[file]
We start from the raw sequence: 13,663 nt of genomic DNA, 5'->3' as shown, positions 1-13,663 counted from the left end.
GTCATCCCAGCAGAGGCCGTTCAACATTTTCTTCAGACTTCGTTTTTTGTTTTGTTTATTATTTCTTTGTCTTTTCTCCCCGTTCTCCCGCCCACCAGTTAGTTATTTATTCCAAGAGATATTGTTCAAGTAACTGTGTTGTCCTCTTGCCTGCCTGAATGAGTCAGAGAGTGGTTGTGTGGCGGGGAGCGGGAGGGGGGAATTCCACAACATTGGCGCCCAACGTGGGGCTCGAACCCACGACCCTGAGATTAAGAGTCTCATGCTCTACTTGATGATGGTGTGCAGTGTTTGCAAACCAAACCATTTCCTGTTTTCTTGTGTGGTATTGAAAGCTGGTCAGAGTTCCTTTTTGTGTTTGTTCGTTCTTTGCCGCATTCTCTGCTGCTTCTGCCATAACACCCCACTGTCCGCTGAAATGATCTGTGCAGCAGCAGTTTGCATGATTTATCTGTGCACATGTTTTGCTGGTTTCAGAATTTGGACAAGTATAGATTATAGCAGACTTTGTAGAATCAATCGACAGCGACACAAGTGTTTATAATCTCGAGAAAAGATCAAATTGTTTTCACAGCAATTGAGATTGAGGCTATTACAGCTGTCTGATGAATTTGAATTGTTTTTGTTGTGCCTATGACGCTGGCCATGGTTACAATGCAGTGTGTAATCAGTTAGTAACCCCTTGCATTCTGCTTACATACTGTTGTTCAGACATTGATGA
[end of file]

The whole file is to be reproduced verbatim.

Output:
We start from the raw sequence: 13,663 nt of genomic DNA, 5'->3' as shown, positions 1-13,663 counted from the left end.
GTCATCCCAGCAGAGGCCGTTCAACATTTTCTTCAGACTTCGTTTTTTGTTTTGTTTATTATTTCTTTGTCTTTTCTCCCCGTTCTCCCGCCCACCAGTTAGTTATTTATTCCAAGAGATATTGTTCAAGTAACTGTGTTGTCCTCTTGCCTGCCTGAATGAGTCAGAGAGTGGTTGTGTGGCGGGGAGCGGGAGGGGGGAATTCCACAACATTGGCGCCCAACGTGGGGCTCGAACCCACGACCCTGAGATTAAGAGTCTCATGCTCTACTTGATGATGGTGTGCAGTGTTTGCAAACCAAACCATTTCCTGTTTTCTTGTGTGGTATTGAAAGCTGGTCAGAGTTCCTTTTTGTGTTTGTTCGTTCTTTGCCGCATTCTCTGCTGCTTCTGCCATAACACCCCACTGTCCGCTGAAATGATCTGTGCAGCAGCAGTTTGCATGATTTATCTGTGCACATGTTTTGCTGGTTTCAGAATTTGGACAAGTATAGATTATAGCAGACTTTGTAGAATCAATCGACAGCGACACAAGTGTTTATAATCTCGAGAAAAGATCAAATTGTTTTCACAGCAATTGAGATTGAGGCTATTACAGCTGTCTGATGAATTTGAATTGTTTTTGTTGTGCCTATGACGCTGGCCATGGTTACAATGCAGTGTGTAATCAGTTAGTAACCCCTTGCATTCTGCTTACATACTGTTGTTCAGACATTGATGA